Recently Reading: The Kite Runner

Friday, 21 August 2015

I read Afghan-American writer Khaled Hosseini's second book, A Thousand Splendid Suns years ago and was incredibly touched but have only just read his debut novel, the hugely successful The Kite Runner and again was moved by the plight of the characters against the larger backdrop of the hell of war.

Told from the perspective of Amir, the wealthy, pampered son of a respected businessman the book spans three decades and takes us from a prosperous Afhanistan to Pakistan, to America and back again, Afghanistan by then almost unrecognisable as a country ravaged by war and currently under Taliban rule. Amir, who loves storytelling and goes on to become a writer, is presented as a tender and thoughtful child much to the disappointment of his father but he is also jealous, cruel and cowardly as many young boys can be. This side of his character is shown almost always in respect to Hassan, the Hazara servant boy he has been raised alongside. The book really delves into themes of the father - son relationship, of feeling inadequate and the desperation to make a parent proud at any cost.

After a dramatic turn of events with a local bully, things are never the same for Amir and Hassan...and when Amir and his father escape Afghanistan before things turn really nasty, he is running away from so much more than just political unrest. Amir would likely never return to Afghanistan but many years later he has to...and it may just provide the redemption for the guilt that has riddled him for years. I don't want to give too much away but some of the story is heartbreaking, a country corrupted and destroyed. I found the experience of Amir and his father landing in America as migrants so interesting and relevant with all the migrant stories in the news at the moment. Having held positions of wealth and power, to see the characters adapt to their new lives as a student and his rich father now holding a menial job..the inner strength needed was painted beautifully.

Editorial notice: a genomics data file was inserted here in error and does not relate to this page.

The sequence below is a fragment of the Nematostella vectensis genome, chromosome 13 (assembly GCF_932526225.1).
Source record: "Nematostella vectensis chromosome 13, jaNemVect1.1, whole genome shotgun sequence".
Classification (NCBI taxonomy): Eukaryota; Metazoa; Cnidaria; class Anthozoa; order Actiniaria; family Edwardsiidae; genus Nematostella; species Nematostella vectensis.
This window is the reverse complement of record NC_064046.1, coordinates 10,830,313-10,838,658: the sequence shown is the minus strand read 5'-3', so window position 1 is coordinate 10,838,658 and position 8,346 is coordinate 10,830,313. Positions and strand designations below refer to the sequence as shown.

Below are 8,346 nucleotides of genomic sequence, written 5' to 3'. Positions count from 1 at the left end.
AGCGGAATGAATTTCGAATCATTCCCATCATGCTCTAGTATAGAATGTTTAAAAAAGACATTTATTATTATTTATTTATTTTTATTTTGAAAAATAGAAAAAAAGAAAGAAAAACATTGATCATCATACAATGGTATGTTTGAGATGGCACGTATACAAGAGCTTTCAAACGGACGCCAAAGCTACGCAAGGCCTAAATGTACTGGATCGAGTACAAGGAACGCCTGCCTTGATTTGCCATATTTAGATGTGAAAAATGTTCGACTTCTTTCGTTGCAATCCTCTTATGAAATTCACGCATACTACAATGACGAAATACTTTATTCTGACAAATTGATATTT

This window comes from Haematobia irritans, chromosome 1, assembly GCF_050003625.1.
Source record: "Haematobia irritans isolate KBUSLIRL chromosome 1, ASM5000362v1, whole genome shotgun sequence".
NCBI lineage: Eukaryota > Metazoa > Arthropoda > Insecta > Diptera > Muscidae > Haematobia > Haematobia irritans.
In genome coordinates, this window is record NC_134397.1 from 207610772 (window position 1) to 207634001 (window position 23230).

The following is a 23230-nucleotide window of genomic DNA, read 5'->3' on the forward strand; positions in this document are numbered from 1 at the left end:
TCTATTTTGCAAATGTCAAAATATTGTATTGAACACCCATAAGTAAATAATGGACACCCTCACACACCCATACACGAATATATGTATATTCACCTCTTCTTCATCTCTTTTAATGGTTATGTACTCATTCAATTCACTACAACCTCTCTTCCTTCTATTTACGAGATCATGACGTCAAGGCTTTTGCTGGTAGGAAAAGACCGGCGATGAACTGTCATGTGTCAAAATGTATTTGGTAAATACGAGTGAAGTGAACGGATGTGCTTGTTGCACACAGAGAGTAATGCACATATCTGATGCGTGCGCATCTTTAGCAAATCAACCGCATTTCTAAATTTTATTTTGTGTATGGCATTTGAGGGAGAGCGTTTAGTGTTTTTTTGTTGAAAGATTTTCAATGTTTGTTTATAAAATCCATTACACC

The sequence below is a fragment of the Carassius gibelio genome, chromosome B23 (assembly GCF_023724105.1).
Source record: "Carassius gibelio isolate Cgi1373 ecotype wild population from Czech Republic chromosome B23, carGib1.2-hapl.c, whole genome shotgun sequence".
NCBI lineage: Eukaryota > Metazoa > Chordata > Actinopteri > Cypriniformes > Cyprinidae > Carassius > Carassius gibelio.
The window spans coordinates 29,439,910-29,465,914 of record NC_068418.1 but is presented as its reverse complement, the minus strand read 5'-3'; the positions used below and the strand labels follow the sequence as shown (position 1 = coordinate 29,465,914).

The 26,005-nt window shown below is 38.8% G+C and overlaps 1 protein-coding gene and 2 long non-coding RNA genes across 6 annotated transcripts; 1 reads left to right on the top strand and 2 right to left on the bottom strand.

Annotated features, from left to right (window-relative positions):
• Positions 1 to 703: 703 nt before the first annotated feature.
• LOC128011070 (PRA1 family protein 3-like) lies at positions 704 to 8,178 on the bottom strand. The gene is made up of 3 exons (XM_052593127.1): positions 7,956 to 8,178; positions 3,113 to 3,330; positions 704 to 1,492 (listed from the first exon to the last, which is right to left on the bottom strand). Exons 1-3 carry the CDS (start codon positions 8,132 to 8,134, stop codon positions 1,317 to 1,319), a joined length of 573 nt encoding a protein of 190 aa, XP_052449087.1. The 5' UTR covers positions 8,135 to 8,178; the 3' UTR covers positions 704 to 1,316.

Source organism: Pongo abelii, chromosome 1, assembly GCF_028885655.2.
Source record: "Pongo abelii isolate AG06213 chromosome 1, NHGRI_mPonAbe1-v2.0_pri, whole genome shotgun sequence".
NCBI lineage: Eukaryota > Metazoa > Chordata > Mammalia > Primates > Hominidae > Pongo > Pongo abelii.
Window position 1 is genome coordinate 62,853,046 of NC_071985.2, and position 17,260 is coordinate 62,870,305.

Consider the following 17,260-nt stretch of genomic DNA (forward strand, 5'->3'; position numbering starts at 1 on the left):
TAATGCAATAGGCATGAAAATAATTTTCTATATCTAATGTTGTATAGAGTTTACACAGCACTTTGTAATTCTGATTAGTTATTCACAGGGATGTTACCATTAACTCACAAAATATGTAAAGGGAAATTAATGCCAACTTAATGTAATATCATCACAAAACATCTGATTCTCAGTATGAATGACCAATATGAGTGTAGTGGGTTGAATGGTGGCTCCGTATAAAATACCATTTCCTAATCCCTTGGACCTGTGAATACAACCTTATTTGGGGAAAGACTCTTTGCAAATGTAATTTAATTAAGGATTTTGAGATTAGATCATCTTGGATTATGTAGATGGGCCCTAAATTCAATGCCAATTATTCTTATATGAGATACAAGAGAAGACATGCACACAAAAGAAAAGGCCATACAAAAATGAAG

Hosseini writes Afhganistan and the Afghan people beautifully, almost lyrically, whether he is describing the community coming together for the local tradition of kite racing, the wedding customs or even the decaying neighbourhoods when he returns many years later; every word is laden with reverence and respect for the country and its people. If the book is a love song to Afghanistan, it is one of heartbreak; when the relationship goes bad and is almost completely destroyed...but the ending has the tiniest flicker of hope.

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